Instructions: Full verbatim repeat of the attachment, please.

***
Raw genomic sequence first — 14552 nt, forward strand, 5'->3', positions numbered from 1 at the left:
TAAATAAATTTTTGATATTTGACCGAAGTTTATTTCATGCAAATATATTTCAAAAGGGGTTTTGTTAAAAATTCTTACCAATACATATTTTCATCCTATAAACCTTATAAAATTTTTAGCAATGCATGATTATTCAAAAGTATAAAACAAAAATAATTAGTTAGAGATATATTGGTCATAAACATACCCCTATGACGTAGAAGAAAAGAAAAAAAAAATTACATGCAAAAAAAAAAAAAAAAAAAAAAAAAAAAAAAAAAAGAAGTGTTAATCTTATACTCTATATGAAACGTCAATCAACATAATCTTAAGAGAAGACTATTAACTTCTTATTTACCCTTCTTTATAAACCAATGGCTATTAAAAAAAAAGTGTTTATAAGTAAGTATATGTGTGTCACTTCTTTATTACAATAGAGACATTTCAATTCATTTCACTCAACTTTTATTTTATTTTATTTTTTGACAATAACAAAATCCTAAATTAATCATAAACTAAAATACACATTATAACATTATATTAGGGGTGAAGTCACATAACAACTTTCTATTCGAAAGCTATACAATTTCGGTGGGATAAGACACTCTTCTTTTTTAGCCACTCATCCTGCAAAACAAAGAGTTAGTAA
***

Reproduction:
Raw genomic sequence first — 14552 nt, forward strand, 5'->3', positions numbered from 1 at the left:
TAAATAAATTTTTGATATTTGACCGAAGTTTATTTCATGCAAATATATTTCAAAAGGGGTTTTGTTAAAAATTCTTACCAATACATATTTTCATCCTATAAACCTTATAAAATTTTTAGCAATGCATGATTATTCAAAAGTATAAAACAAAAATAATTAGTTAGAGATATATTGGTCATAAACATACCCCTATGACGTAGAAGAAAAGAAAAAAAAAATTACATGCAAAAAAAAAAAAAAAAAAAAAAAAAAAAAAAAAAAGAAGTGTTAATCTTATACTCTATATGAAACGTCAATCAACATAATCTTAAGAGAAGACTATTAACTTCTTATTTACCCTTCTTTATAAACCAATGGCTATTAAAAAAAAAGTGTTTATAAGTAAGTATATGTGTGTCACTTCTTTATTACAATAGAGACATTTCAATTCATTTCACTCAACTTTTATTTTATTTTATTTTTTGACAATAACAAAATCCTAAATTAATCATAAACTAAAATACACATTATAACATTATATTAGGGGTGAAGTCACATAACAACTTTCTATTCGAAAGCTATACAATTTCGGTGGGATAAGACACTCTTCTTTTTTAGCCACTCATCCTGCAAAACAAAGAGTTAGTAA